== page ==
Grant Jones and the Pistol
Okay, so it's not the kind of name you'd throw around at a church social, but, hey, when was the last time you were at one of those, anyway? Singer/songwriter/guitarist Brent Best reminisces: "I thought it was funny when we first named the band. I was sitting on the back lawn with Lee, our old bass player, and the dog was playing with this big ol' bone, and we always called them slobberbones as kids. So I said, 'That's a nasty-ass slobberbone,' and Lee said, 'That's it!' At the time, it seemed like an innocuous name." So there it is, a casual decision that only has broader implications when people start to care about what you do.
Slippage, Slobberbone's 4th album, was recorded by legendary producer Don Smith (Bob Dylan, Tom Petty, Rolling Stones), whose experienced hand enabled the band to dig deep into their sound. Slippage is packed with great rock 'n' roll songs, from the flippant kiss-off of "Springfield, IL." to the bloodstained triptych of "Butchers" to the hopeful yearning of "Back", where a wayward friend longs to right his wrongs in the life he left behind. There are no extraneous bells and whistles here, just dead-on observations from the dark side of the human condition sung with the conviction of someone who's lived it; guitars that push, pull, snarl and wail with desperate and joyful abandon, and underneath it all, the warmth and soul of a natural born rock band living and dying for every note.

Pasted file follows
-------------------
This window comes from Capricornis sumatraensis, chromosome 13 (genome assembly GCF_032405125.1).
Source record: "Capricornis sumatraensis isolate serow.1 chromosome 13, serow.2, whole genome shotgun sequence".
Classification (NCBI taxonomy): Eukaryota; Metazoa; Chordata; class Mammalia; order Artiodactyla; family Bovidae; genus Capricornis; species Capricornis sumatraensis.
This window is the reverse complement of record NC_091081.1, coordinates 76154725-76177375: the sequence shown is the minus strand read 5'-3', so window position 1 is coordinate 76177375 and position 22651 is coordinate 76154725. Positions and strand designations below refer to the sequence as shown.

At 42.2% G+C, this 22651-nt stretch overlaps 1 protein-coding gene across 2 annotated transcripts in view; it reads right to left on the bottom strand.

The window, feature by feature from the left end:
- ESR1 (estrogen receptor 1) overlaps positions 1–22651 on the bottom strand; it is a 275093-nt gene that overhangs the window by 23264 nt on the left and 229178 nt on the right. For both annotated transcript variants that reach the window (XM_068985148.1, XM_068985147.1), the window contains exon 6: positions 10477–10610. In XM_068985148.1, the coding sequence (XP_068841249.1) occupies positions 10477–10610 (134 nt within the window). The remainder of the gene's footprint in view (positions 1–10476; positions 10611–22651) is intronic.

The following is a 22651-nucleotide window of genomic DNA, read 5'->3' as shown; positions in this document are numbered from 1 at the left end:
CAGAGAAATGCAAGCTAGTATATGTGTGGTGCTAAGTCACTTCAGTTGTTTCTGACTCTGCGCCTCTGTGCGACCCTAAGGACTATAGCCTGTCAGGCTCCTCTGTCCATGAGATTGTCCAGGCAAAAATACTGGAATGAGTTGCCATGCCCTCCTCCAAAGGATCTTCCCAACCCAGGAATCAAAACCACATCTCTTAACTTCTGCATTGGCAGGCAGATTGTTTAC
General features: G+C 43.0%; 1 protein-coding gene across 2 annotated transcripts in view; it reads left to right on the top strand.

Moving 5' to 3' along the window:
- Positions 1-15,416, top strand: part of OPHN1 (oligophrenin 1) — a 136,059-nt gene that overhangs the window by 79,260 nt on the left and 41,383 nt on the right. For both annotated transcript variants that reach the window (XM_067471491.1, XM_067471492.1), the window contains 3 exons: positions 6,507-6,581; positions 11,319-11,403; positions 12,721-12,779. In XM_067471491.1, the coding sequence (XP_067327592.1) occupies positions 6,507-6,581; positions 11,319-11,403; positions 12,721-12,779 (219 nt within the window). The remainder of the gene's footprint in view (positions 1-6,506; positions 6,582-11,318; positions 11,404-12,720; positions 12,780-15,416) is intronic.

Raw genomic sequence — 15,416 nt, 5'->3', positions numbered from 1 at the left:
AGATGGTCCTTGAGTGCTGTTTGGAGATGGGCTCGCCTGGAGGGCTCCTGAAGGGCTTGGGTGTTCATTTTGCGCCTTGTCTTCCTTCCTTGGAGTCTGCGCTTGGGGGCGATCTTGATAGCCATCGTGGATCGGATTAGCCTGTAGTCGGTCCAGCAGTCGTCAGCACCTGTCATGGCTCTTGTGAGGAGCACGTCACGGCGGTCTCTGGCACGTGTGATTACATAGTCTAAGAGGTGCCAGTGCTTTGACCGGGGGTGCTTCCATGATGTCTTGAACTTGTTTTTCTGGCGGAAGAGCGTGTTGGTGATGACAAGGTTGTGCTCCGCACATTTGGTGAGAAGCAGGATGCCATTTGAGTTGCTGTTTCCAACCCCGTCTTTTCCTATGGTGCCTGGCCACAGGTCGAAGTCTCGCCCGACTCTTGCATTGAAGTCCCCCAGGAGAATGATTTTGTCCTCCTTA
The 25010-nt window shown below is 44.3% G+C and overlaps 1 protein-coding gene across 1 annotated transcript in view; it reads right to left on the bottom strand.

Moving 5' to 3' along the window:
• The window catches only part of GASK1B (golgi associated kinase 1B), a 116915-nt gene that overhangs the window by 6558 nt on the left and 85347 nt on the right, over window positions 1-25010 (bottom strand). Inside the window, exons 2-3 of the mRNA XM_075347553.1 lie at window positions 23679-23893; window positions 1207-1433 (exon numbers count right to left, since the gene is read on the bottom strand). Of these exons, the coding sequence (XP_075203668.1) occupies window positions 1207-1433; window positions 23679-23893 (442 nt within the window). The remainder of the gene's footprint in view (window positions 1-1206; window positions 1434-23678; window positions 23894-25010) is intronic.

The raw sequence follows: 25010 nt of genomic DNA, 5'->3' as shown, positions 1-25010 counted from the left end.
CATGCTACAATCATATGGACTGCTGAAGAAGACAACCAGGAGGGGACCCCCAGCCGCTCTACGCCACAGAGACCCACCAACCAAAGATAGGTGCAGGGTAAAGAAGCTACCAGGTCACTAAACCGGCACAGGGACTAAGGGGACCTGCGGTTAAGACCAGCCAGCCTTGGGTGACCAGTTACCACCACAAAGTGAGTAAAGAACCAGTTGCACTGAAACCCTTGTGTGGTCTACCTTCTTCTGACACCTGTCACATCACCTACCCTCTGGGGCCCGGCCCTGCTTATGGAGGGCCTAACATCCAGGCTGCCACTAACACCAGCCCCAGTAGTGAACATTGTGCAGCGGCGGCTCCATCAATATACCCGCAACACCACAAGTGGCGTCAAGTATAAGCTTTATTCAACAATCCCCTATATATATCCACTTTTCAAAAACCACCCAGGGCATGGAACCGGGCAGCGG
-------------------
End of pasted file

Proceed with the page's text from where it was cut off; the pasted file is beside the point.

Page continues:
Ronnie Fauss grew up in the brutal Texas heat where 95 degrees often constitutes a nice night, and where a man may seek relief through the nearest watering hole or under the chords of a freshly-tuned guitar. Possessing a unique voice in the alt-country vein seamlessly stretching towards moments of Americana and folk, Fauss is both optimist and realist, chasing his dream girl down a long dirt roadand lamenting the struggles of his friends and neighbors, which serve as a microcosm for the country at large.
The Dallas-based singer-songwriter announced his arrival on the scene with a string of EPs in 2009 & 2010 (New Songs for the Old Frontier, I Can’t Make You Happy, Mulligan) that provided rough sketches of an artist stomping around in space until solid ground appeared beneath his feet. On I Am The Man You Know I’m Not, a gifted bare bones storyteller has emerged, singing in warm, personal tones accentuated by flourishes of electric guitars, fiddles, organs, and steel guitars.
Baring the influence of John Prine and Steve Earle, Fauss’ songs excel with a remarkable economy of words and poignant, catchy hooks. The sparse, pastoral duet with Lilly Hiatt on Gram Parsons’ “Sin City,” an homage to the legends of Fauss’ sub-genre, is tempered by the uptempo, Neil Young-channeling “The Night Before the War.” Whether wandering around broken-hearted (“I Don’t See You”) or at relative peace (“Pistols in the Air”), Fauss eschews the whisky-guzzling country bad boy façade in favor of the genuine article.